The Princeton Council will review and likely approve a settlement for $200,000with two former Princeton Township police officers related to an investigation from 2014 regarding a gun trade by former police chief Mark Emann three years earlier.
The two officers, Michael Henderson and Arthur Villaruz, filed a lawsuit claiming Princeton Township wrongfully discharged them, slandered them, violated the terms of their settlement contracts, and retaliated against them for attempting to expose the misconduct of other officers.
In October of 2010, Henderson and Villaruz were placed on leave with Emann while officials investigated whether there had been a theft of Township property during a gun trade the trio conducted three years earlier.
Emann eventually was charged with theft by deception for receiving a free rifle and revolver for his personal use from a New Jersey gun dealer during a Township trade of an antique M-16 rifle that had been in police custody.
Henderson and Villaruz were never charged with anything and have repeatedly contended that they did not know Emann was receiving personal weapons free of charge when the Township exchanged the rifle for some new Township weapons. Their lawsuit claims that unbeknownst to Henderson and Villaruz, Emann separately called the gun dealer to make arrangements for the free guns before the trade was made.
All three officers were forced to retire as part of a settlement. More than five years later, proof never surfaced that Henderson or Villaruz possessed any weapons they did not lawfully obtain. The two men said some of their property was confiscated from the police department headquarters during the investigation and was never returned.
The suit claims that, in violation of the New Jersey Civil Rights Act and the Conscientious Employment Protection Act, Henderson and Villaruz became the targets of Emann and former Police Chief Robert Buchanan, and were the subjects of a bogus investigation because they refused to cover Emann’s tracks in the gun trade case and because Henderson previously had complained about the performance of Emann and another favored officer.
The suit claims that the top brass in the police department at the time conspired to retaliate against Henderson and Villaruz and that the police and prosecutor’s office improperly investigated Emann and Buchanan’s false claims that Henderson and Villaruz stole the M-16 from the police department’s armory. The suit also claims the Township conducted a grossly negligent, unfair, and sloppy investigation into the alleged wrongdoing despite obvious and readily accessible proof to the contrary.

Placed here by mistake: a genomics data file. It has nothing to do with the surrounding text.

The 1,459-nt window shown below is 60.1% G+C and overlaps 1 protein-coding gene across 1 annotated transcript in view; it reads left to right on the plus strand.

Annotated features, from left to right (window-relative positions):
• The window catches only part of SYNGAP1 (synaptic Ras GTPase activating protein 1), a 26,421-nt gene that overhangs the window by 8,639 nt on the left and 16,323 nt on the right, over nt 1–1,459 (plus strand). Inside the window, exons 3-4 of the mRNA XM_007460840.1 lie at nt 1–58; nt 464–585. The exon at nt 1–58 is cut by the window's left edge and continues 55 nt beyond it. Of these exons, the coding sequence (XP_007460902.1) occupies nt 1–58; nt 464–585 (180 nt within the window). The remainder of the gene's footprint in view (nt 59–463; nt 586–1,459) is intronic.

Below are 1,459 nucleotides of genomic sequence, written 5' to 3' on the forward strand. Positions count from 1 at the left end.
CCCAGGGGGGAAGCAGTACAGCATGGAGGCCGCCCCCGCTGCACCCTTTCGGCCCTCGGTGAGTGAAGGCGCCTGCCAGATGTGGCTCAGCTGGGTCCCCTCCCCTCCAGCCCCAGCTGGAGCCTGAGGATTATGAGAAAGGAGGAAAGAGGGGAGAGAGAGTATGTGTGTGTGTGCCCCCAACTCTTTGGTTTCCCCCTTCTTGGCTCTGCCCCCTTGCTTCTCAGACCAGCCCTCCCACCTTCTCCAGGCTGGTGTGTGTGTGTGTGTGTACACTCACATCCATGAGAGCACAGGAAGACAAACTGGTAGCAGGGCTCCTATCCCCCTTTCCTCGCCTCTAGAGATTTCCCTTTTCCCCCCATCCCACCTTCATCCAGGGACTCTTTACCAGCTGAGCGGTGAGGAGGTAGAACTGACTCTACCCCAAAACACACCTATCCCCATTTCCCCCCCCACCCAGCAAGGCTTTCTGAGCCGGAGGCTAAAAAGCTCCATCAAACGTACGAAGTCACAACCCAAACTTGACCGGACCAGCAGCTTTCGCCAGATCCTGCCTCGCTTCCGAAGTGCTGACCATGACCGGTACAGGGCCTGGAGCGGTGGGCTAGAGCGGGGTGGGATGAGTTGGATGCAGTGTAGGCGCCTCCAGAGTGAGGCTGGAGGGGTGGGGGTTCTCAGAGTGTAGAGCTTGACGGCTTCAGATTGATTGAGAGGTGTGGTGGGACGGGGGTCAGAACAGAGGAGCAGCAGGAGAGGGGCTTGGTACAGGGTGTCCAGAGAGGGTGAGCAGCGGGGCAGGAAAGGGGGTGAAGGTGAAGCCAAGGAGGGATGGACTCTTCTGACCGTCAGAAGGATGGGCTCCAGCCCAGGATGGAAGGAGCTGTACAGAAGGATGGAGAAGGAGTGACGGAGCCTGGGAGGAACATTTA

According to the suit, Henderson and Villaruz were coerced into retiring under false and misleading circumstances. The pair agreed to a settlement with the understanding that they would receive their full pensions, that all disciplinary charges would be dismissed, that no criminal charges or additional charges would be brought against them, that personal property which had been seized would be returned to them, and that they would receive pay-outs for their accumulated vacation and other time due.
The Township allegedly breached the agreement with the officers by failing to pay Henderson about $40,000 and Villaruz about $30,000 in accumulated time, failing to return their personal property, and for continuing to threaten them with criminal charges.
The suit also alleges that Henderson and Villaruz were humiliated during and after the investigation in statements made by top law enforcement officials. According to the suit, Emann received better treatment even though he was charged, and Emann was able to pick up all his items from his office shortly after his suspension.
According to the suit, in spite of repeated attempts to get all the property back that was seized without warrants, the Township refused to return it all or provide an inventory. The lawyer for the two officers also claimed the township attorney at the time threatened that he would have the prosecutor’s office institute new criminal charges if Henderson and Villaruz moved forward with the lawsuit.
Officials will discuss the case in closed session at 6 p.m. tonight, March 28, and the council is then slated to vote on an agreement in open session. Under the state’s Open Public Records Act, all legal settlements by public bodies are public record.
Mayor Liz Lempert, Council President Lance Liverman, and Councilman Bernie Miller served on the Princeton Township Committee in 2010 and 2011 when the investigation was conducted and the officers retired.